Background: The aim of this study was to determine if there is an increased risk of incident cardiovascular disease (CVD) resulting from workplace mobbing measured with two mobbing instruments in the Gutenberg Health Study.
Methods: In this prospective study, we examined working persons younger than 65 years for the presence of mobbing at baseline and at a 5-year follow-up using a single-item and a 5-item instrument. We used multivariate models to investigate the association between mobbing and incident CVD, hypertension, and change in arterial stiffness and further stratified the models by sex.
Results: After adjustment for confounders, mobbed workers appeared to have a higher risk of incident CVD than those not mobbed (single-item HR = 1.28, 95% CI 0.73–2.24; 5-item HR = 1.57, 95% CI 0.96–2.54). With the 5-item instrument, men who reported mobbing had a higher risk of incident CVD (HR = 1.77, 95% CI 1.01–3.09), while no association was observed for women (HR = 1.05, 95% CI 0.38–2.91). There was no difference in risks between men and women with the single-item instrument. No association between mobbing and incident hypertension and arterial stiffness was seen.
Conclusions: Our results show an indication of an increased risk of incident CVD for those mobbed at baseline when using the whole study population. Differences in risks between men and women when using the five-item instrument may be due to the instrument itself. Still, it is essential to detect or prevent workplace mobbing, and if present, to apply an intervention to halt it in order to minimize its adverse effects on CVD.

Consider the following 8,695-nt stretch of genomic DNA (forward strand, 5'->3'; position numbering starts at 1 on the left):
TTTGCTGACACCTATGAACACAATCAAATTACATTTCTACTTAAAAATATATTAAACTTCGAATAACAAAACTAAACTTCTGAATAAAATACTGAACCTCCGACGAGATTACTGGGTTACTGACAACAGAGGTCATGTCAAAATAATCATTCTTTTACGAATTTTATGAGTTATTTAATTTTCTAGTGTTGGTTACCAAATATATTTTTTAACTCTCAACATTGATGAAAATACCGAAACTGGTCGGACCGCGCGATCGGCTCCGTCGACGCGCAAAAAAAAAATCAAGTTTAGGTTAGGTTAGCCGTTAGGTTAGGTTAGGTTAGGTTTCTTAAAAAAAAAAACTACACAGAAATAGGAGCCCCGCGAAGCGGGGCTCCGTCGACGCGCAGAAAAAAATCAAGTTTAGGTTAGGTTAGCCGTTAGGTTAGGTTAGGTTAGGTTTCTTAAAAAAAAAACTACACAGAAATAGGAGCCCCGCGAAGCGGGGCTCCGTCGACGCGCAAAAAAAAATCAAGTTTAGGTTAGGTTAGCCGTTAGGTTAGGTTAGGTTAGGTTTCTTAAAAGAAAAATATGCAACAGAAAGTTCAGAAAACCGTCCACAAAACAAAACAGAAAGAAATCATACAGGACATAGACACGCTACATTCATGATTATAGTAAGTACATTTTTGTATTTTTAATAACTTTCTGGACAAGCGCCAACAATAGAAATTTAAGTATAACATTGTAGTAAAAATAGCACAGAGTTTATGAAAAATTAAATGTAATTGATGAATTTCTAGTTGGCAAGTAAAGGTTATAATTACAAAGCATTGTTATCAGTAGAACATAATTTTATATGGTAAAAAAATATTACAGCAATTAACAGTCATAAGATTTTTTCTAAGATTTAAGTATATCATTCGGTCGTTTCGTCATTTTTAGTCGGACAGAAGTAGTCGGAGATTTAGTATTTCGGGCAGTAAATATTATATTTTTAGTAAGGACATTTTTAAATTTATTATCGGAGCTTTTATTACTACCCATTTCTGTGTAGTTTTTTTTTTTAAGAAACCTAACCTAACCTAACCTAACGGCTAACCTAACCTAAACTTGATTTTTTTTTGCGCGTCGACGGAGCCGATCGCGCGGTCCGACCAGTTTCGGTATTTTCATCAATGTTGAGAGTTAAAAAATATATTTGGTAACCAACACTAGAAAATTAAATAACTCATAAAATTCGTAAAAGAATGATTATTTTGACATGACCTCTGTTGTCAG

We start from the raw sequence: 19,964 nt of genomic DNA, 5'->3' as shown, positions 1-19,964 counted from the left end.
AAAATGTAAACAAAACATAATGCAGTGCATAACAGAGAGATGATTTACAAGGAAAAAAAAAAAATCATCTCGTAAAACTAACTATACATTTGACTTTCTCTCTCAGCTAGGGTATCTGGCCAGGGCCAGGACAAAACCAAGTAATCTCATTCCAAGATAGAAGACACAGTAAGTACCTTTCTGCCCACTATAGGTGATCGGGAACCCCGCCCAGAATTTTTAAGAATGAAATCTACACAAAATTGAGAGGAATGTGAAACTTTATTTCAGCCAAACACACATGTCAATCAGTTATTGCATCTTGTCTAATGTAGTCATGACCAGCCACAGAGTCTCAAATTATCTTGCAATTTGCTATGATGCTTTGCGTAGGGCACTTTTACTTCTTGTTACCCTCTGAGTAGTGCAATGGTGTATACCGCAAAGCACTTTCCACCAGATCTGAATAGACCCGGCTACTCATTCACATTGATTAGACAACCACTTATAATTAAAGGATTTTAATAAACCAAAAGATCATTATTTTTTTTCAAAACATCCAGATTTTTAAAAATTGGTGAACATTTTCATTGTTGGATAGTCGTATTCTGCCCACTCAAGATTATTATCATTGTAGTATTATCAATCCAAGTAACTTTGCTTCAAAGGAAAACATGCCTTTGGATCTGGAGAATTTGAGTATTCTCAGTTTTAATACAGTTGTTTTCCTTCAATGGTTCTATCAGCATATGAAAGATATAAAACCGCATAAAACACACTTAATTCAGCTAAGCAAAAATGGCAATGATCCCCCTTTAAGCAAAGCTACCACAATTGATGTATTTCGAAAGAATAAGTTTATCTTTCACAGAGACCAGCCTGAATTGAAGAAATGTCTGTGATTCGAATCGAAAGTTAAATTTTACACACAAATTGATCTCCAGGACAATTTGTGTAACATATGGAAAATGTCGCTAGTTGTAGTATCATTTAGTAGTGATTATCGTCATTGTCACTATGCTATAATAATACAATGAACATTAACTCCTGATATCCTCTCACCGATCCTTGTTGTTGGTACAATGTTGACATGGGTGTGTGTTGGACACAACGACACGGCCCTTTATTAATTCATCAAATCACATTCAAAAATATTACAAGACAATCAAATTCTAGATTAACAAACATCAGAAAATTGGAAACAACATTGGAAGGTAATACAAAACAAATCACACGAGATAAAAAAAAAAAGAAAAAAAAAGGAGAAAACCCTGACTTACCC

The complete article is published in the "Journal of Occupational Medicine and Toxicology" (2020).
K. Romero Starke, J. Hegewald, A. Schulz, S. Garthus-Niegel, M. Nübling, P. S. Wild, N. Arnold, U. Latza, S. Jankowiak, F. Liebers, K. Rossnagel, M. Riechmann-Wolf, S. Letzel, M. Beutel, N. Pfeiffer, K. Lackner, T. Münzel, A. Seidler:
Cardiovascular health outcomes of mobbing at work: results of the population-based, five-year follow-up of the Gutenberg health study.
in: Journal of Occupational Medicine and Toxicology, 15, 15 2020. pages 1-10, Project number: F 2338, PDF file, DOI: 10.1186/s12995-020-00266-z
© Federal Institute for Occupational Safety and Health